food ..., I have no medicines to bear the weakness of humankind ..., I am not allowed to have a bath ... I do not have enough clothes, and those I have do not befit a queen ... the detestable people who surround me, by order of the king, never give me any kind words, but torture me with sneering and offensive words ... these things and others ... make me tired of living. </pre> <p>Despite the heart-rending character of this letter we do not know if Ingeborg's conditions were as dire as she described them. She may have portrayed her circumstances as worse than they actually were, in order to gain the pope's help. But the dreadfulness of her situation, being held as a prisoner against her will, cannot be disputed. The circumstances of the marriage between Ingeborg and Philip have puzzled scholars for years. Why Philip decided to marry her in the first place is an interesting issue, as the marriage seemingly involved some political disadvantages to himself.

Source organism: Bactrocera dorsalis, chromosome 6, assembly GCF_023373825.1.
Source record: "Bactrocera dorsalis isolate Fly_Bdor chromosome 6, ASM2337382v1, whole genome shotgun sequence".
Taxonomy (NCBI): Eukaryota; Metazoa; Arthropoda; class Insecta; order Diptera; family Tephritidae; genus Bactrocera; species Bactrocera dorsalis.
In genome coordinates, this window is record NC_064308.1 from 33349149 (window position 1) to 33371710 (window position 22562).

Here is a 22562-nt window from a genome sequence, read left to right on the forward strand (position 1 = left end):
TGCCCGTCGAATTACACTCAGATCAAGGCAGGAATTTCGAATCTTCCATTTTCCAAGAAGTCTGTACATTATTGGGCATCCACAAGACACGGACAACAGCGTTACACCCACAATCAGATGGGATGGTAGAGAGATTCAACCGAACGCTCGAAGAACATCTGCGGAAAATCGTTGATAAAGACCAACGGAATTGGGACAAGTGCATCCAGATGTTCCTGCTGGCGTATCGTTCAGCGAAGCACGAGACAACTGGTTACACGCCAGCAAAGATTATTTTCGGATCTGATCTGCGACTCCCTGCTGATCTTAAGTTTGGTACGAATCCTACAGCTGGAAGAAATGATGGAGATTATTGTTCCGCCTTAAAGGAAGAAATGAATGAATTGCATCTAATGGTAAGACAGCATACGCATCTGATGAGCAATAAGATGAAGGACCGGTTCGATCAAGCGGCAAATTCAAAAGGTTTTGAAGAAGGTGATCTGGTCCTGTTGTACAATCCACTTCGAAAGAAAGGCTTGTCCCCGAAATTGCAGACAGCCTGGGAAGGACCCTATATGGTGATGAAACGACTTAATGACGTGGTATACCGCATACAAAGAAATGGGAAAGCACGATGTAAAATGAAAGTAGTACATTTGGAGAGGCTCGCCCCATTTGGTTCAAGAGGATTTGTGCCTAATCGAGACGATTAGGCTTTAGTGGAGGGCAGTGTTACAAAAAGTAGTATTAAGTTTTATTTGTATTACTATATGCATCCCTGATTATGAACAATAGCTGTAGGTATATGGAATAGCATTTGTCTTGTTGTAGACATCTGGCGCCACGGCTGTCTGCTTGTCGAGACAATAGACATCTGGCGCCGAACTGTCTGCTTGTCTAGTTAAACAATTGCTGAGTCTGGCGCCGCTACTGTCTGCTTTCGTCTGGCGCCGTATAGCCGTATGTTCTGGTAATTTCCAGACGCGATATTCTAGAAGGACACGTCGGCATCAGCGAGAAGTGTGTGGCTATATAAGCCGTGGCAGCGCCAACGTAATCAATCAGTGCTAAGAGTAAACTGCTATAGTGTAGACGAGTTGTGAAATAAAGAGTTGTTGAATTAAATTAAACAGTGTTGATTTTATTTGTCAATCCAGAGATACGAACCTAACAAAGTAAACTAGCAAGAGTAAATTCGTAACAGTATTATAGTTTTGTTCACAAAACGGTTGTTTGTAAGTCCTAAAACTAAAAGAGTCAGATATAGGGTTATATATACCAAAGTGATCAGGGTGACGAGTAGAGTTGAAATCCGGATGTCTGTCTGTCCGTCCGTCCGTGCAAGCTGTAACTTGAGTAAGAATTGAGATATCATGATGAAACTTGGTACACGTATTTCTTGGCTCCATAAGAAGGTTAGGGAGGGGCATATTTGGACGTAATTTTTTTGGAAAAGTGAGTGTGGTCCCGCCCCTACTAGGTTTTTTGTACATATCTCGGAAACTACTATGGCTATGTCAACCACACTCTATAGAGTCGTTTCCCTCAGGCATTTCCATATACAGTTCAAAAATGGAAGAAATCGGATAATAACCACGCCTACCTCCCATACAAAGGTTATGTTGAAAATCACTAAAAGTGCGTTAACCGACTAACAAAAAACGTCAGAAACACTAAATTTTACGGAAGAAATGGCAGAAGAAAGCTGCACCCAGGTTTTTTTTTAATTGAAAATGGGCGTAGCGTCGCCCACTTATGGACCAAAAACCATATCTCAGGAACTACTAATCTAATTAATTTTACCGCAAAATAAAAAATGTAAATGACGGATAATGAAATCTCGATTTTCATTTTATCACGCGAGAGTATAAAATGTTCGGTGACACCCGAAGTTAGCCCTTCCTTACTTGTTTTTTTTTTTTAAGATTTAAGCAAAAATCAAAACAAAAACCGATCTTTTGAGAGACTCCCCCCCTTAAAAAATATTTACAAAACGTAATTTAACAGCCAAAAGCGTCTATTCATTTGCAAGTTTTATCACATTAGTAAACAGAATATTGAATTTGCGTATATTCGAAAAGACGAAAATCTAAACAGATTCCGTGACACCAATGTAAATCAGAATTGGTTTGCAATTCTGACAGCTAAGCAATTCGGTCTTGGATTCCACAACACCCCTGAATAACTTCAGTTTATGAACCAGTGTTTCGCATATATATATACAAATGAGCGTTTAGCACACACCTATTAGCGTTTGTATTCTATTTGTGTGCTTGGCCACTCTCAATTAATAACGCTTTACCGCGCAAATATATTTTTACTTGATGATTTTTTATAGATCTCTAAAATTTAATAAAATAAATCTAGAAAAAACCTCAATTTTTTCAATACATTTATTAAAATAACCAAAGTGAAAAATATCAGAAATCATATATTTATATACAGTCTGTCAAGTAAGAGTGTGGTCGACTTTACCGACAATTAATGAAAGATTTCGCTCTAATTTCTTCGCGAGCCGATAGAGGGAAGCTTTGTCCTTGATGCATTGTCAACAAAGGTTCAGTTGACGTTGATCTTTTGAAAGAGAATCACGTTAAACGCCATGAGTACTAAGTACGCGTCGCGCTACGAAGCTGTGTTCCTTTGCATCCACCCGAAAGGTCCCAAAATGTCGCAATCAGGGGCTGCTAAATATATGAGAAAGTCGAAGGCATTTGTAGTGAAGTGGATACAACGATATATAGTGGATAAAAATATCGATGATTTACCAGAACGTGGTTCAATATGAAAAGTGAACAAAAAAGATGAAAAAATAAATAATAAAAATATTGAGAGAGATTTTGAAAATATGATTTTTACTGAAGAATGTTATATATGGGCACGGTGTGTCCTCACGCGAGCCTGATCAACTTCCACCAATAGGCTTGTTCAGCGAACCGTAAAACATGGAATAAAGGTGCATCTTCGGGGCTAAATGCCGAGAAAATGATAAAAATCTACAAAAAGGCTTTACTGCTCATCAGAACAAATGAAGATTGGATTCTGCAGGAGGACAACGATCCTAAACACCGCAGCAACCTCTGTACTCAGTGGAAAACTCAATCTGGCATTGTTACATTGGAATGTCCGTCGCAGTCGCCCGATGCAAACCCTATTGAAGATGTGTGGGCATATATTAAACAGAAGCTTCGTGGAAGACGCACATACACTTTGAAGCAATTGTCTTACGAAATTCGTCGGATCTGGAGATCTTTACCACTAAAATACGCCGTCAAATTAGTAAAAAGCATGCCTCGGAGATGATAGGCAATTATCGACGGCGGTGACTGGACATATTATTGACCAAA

Neither Philip's Capetian monarchy nor Ingeborg's Danish dynasty were major powers at the time of the marriage, and the chief political question of the day concerned the future succession to the German imperial crown--in other words, which candidate would win the title of 'Roman emperor'--in which France and Denmark were on opposing sides. Philip supported the Swabian family of the Hohenstaufen (which included Frederick Barbarossa, emperor 1155-90 and his son Henry VI r.1191-97), while the Danes favoured the Welfs, to whom they were related. One of the members of the Welf house was moreover one of Philip's greatest enemies, Henry the Lion. The main reason for Philip's animosity was that Henry was the brother-in-law and ally of Richard I of England, with whom Philip was at war at this time. The Danish support for the Welfs was strengthened by the fact that the Hohenstaufens tried to claim supremacy over Denmark. France and Denmark had no actual influence over the imperial elections, but tried to gain support for their sides through political alliances and marriages. The rivalry between the Hohenstaufens and the Welfs culminated after the death of Emperor Henry VI, when both the Hohenstaufen Philip of Swabia and the Welf Otto of Brunswick (son of Henry the Lion) were elected as successors to the imperial crown. This disputed election led to a conflict which lasted until the murder of Philip in 1208. Knud's father had given his oath of allegiance to the Hohenstaufen emperor in 1162. Knud, on the other hand, refused to do so. This was a situation that Philip wished to change, as was the relationship between Denmark and England. A marriage to Ingeborg could help the French position especially in relation to England. Philip requested as a dowry the support of the Danish fleet for one year and also the right to any remaining Danish claims to the English throne. Knud refused to comply with either demand, but the two kings eventually agreed instead on an unusually large dowry of 10,000 silver marks.